Jim Hudspeth: How Do We Hear — And How Do We Lose Our Ability To Hear?

Oct 16, 2020
Originally published on October 16, 2020 8:20 am

Part 2 of the TED Radio Hour episode Sound And Silence

Over 30 million people in the U.S. have hearing loss. Neuroscientist Jim Hudspeth explains how the ear's thousands of hair cells function to amplify sound—and how they can be damaged but not repaired.

About Jim Hudspeth

Jim Hudspeth is a professor of sensory neuroscience at The Rockefeller University and an investigator at the Howard Hughes Medical Institute, where he studies the neural mechanisms of hearing and pursues treatments for hearing loss. He is a member of the National Academy of Sciences. Among his numerous awards, he received the 2018 Kavli Prize in Neuroscience.

Originally from Houston, Texas, Hudspeth received his Ph.D and M.D., as well as his B.A. and M.A., from Harvard University.

Copyright 2020 NPR. To see more, visit https://www.npr.org.

MANOUSH ZOMORODI, HOST:

Today on the show, Sound and Silence.

DALLAS TAYLOR: So a lot of what I do in sound design is, like, try to elicit the emotion off of the visuals in order to sell it more.

(SOUNDBITE OF CAR ENGINE REVVING)

TAYLOR: Now, something you probably don't ever notice, which is great about sound design, is that you don't really ever think about it. Like we do, like, a lot of car commercials. And you'd think that the engine in the car commercial was just the engine they recorded right there when they shot the commercial, but it just doesn't work like that. To make an engine sound incredible...

(SOUNDBITE OF TIRES SCREECHING)

TAYLOR: ...Sometimes we have to rerecord that or borrow from a similar car that's been recorded well in order to fake it.

(SOUNDBITE OF MUSIC)

TAYLOR: Anything that's not dialogue is completely rebuilt 98% of the time in sound design.

ZOMORODI: This is Dallas Taylor.

TAYLOR: I'm a sound designer and the host of "Twenty Thousand Hertz."

ZOMORODI: Which is a podcast all about sound. And the car you were just hearing, that was from an Acura commercial that Dallas made with the company he founded in 2009 - Defacto Sound.

TAYLOR: Really with the goal of bringing, like, cinematic, super high-end sound design to short content like advertising and trailers.

(SOUNDBITE OF MUSIC)

TAYLOR: A lot of these things on the sound front go so much deeper than just the music score or the dialogue, but people are building entire worlds from scratch through sound effects and recording. And these sound effects could sway people emotionally. Like, you can make wind sound eerie, or you can make wind sound comforting. And I got - I became really fascinated with this whole idea of building worlds in a way that you could also help tell stories with.

(SOUNDBITE OF MUSIC)

ZOMORODI: And so how did that lead you to start a podcast, which is about how sound works?

TAYLOR: It was a slow process, but it started with my career in, like, the visual world, where to tell a story, the only two human senses that we have in that world is our sense of sight and our sense of hearing. And even in that world, it's always been kind of shocking how little people would think about the sound aspect of something. But I was thinking if my entire industry, where we only have two senses to work with creatively, still undercuts and diminishes our sense of hearing and the impact that it can have, I can only imagine what the rest of the world thinks about sound.

And so I got to thinking about that more. And I started thinking, well, let's think about, like, our - the five senses we have. And in reality, we have, like, 20 senses. But for our purposes, like, what we learned in school is, like, you know, sight, touch, taste, smell and hearing. And so as humans, we're incredibly visual creatures, and that's amazing. You know, we have art galleries. We have beautiful images, photography. You know, we design our homes in a specific way to match our style. With touch, you know, we curate our clothes. We curate our furniture, our shoes, our HVAC. If we hurt, we take ibuprofen. Sense of taste - you know, all day I'm thinking about (laughter) - I'm thinking about food.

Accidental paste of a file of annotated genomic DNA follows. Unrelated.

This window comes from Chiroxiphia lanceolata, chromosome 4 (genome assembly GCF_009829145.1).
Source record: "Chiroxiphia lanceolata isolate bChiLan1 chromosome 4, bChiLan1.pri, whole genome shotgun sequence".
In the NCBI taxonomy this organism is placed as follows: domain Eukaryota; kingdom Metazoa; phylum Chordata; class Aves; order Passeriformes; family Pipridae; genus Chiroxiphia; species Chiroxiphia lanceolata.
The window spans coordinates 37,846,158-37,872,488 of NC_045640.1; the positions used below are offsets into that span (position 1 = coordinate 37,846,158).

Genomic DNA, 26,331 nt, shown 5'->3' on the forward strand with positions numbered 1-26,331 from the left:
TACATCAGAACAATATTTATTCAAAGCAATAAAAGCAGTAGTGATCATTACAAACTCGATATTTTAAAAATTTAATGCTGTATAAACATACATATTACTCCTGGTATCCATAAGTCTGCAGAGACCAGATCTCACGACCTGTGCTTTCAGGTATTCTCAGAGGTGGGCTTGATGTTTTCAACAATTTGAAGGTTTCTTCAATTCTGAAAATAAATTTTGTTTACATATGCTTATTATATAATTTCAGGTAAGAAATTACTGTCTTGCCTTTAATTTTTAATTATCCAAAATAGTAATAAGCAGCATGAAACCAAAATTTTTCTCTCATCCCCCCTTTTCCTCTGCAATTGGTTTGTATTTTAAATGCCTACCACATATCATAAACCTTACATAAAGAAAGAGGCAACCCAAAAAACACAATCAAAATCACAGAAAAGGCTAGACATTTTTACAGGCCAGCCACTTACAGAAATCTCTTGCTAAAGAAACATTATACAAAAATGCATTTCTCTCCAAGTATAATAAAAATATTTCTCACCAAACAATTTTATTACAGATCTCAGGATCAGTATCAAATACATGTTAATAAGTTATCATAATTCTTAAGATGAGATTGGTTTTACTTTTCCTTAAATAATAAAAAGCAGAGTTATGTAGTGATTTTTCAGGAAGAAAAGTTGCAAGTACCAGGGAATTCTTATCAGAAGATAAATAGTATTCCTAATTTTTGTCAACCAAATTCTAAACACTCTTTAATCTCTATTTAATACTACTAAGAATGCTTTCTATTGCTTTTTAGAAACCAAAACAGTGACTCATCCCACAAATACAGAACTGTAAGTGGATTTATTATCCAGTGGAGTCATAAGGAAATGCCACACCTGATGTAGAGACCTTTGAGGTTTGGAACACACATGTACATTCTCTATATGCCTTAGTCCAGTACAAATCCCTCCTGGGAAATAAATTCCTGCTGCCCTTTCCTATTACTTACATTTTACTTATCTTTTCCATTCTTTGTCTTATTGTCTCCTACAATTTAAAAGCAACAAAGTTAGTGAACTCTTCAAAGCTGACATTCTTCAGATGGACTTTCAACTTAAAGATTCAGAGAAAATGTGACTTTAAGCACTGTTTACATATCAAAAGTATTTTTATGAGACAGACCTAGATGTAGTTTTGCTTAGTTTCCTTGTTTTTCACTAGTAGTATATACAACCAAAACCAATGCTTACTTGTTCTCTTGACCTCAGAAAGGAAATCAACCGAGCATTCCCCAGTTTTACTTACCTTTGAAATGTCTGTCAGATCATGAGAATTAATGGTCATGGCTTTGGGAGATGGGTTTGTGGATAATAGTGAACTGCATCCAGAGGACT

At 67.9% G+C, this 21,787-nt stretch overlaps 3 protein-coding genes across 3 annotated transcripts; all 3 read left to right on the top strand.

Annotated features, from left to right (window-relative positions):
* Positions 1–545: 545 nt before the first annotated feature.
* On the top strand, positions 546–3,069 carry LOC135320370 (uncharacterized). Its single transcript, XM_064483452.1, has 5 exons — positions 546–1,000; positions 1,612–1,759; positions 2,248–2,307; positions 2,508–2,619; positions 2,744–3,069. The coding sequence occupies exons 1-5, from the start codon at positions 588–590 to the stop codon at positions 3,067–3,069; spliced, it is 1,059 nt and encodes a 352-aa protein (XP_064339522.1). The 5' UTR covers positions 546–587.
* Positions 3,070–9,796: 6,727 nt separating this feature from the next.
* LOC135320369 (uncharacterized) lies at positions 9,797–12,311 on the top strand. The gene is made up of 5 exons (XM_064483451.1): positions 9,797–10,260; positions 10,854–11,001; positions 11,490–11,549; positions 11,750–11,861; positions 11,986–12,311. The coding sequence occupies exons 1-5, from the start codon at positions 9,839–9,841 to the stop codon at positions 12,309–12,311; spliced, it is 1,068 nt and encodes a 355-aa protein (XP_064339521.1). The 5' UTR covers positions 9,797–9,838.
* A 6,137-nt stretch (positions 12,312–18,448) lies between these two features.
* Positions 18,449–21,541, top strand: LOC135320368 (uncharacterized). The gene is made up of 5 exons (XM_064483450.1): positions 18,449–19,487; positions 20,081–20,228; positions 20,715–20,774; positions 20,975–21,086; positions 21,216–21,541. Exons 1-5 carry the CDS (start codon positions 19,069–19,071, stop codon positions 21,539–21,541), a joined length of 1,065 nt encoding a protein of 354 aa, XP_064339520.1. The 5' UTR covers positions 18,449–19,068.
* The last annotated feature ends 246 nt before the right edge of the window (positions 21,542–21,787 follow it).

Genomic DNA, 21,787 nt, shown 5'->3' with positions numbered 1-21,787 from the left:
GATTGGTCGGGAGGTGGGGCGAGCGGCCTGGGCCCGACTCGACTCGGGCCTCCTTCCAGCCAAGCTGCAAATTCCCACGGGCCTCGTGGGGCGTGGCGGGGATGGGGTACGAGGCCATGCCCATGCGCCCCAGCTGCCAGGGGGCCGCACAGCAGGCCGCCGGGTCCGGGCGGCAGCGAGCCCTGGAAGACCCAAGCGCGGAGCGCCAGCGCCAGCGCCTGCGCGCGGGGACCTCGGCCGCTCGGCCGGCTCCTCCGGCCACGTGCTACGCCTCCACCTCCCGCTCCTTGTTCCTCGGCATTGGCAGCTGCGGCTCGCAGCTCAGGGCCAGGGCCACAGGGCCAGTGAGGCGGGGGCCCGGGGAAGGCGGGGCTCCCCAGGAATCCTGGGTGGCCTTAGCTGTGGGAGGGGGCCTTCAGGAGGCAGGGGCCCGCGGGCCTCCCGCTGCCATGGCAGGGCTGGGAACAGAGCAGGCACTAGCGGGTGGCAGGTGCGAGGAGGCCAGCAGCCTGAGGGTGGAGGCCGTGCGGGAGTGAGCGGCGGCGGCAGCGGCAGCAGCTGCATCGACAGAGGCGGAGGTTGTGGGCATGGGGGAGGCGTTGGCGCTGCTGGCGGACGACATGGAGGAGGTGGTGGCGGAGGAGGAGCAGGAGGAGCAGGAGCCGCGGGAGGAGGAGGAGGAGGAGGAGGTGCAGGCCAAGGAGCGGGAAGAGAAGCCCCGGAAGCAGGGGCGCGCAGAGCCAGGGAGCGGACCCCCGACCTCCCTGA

ZOMORODI: Yeah, all day.

TAYLOR: And then finally, before hearing, our sense of smell. There's a whole fragrance industry. There's soaps. There's sewage. But when it comes to hearing, we've really made that about music. And music is amazing, but music is only a small part of the sonic world. And I'd love for people to start to curate that sense and be more critical of that sense in their everyday lives, just like they do with sight, touch, taste and smell.

(SOUNDBITE OF MUSIC)

ZOMORODI: I love the idea that we can more carefully curate the sounds around us better if we just start to pay more attention. But, you know, it's interesting. We were just talking to Rebecca Knill, who has a cochlear implant. And she talks about looking forward to turning it off and just being in complete silence. And I guess I'm wondering, you know, for the rest of us, do you think it's actually rare to experience pure silence?

TAYLOR: Yeah. So a lot of times when we think about silence as humans, we're just thinking of quiet. But none of us - none of us with our sense of hearing - have experienced true silence. And when I went into the anechoic chamber, my perception of what sound is, the definition of quiet, the definition of silence - all of those terms changed in my mind.

(SOUNDBITE OF MUSIC)

TAYLOR: So an anechoic chamber's design is to reduce the amount of sound to just as absolute - close to absolute zero as possible. And it's used for scientific testing to see if components vibrate or if they can catch things that maybe they couldn't hear or - in a noisier environment.

But I was fascinated with it because I really wanted to go in and just have all of the sound of life just completely sucked away to see what that would be like. And so I went down to the Georgia Tech Research Institute, and they had this big anechoic chamber where they could put me, like, on a lift in the middle of this giant room that has, like - I don't know - five layers of wall and then this giant door that's terrifying to close, and especially when you're in there alone, and then these huge, like, pyramid-foam-shaped things in every direction. And so they put me in there, and you hear noise - whatever. As soon as you shut the door, it's just like the entire world of sound just disappears. And it is more terrifying than anything.